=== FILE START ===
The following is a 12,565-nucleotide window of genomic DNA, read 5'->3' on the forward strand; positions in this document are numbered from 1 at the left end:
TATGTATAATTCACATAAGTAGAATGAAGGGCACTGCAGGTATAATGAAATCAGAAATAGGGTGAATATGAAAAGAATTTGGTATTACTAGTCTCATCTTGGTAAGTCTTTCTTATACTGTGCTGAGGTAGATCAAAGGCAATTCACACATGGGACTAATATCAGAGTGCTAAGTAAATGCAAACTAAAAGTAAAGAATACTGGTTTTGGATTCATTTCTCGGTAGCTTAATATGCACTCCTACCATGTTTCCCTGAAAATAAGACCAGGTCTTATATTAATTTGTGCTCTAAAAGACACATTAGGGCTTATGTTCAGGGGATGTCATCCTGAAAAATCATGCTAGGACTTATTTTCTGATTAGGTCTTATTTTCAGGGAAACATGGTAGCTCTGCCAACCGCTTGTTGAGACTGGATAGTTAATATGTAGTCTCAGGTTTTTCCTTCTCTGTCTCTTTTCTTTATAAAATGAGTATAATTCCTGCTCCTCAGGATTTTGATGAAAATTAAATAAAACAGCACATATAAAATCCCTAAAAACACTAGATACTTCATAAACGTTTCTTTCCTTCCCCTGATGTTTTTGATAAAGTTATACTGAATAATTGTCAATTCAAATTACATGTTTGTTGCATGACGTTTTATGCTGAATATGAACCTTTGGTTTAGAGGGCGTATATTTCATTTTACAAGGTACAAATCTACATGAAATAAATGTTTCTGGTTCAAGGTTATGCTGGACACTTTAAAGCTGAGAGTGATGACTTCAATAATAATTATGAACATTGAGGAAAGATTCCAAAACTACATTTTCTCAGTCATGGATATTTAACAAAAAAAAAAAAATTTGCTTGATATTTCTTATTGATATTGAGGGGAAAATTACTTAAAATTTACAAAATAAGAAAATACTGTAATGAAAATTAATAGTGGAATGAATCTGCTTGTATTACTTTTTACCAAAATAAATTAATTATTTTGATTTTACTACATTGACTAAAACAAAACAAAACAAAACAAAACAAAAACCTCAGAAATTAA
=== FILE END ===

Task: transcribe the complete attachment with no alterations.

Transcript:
The following is a 12,565-nucleotide window of genomic DNA, read 5'->3' on the forward strand; positions in this document are numbered from 1 at the left end:
TATGTATAATTCACATAAGTAGAATGAAGGGCACTGCAGGTATAATGAAATCAGAAATAGGGTGAATATGAAAAGAATTTGGTATTACTAGTCTCATCTTGGTAAGTCTTTCTTATACTGTGCTGAGGTAGATCAAAGGCAATTCACACATGGGACTAATATCAGAGTGCTAAGTAAATGCAAACTAAAAGTAAAGAATACTGGTTTTGGATTCATTTCTCGGTAGCTTAATATGCACTCCTACCATGTTTCCCTGAAAATAAGACCAGGTCTTATATTAATTTGTGCTCTAAAAGACACATTAGGGCTTATGTTCAGGGGATGTCATCCTGAAAAATCATGCTAGGACTTATTTTCTGATTAGGTCTTATTTTCAGGGAAACATGGTAGCTCTGCCAACCGCTTGTTGAGACTGGATAGTTAATATGTAGTCTCAGGTTTTTCCTTCTCTGTCTCTTTTCTTTATAAAATGAGTATAATTCCTGCTCCTCAGGATTTTGATGAAAATTAAATAAAACAGCACATATAAAATCCCTAAAAACACTAGATACTTCATAAACGTTTCTTTCCTTCCCCTGATGTTTTTGATAAAGTTATACTGAATAATTGTCAATTCAAATTACATGTTTGTTGCATGACGTTTTATGCTGAATATGAACCTTTGGTTTAGAGGGCGTATATTTCATTTTACAAGGTACAAATCTACATGAAATAAATGTTTCTGGTTCAAGGTTATGCTGGACACTTTAAAGCTGAGAGTGATGACTTCAATAATAATTATGAACATTGAGGAAAGATTCCAAAACTACATTTTCTCAGTCATGGATATTTAACAAAAAAAAAAAAATTTGCTTGATATTTCTTATTGATATTGAGGGGAAAATTACTTAAAATTTACAAAATAAGAAAATACTGTAATGAAAATTAATAGTGGAATGAATCTGCTTGTATTACTTTTTACCAAAATAAATTAATTATTTTGATTTTACTACATTGACTAAAACAAAACAAAACAAAACAAAACAAAAACCTCAGAAATTAA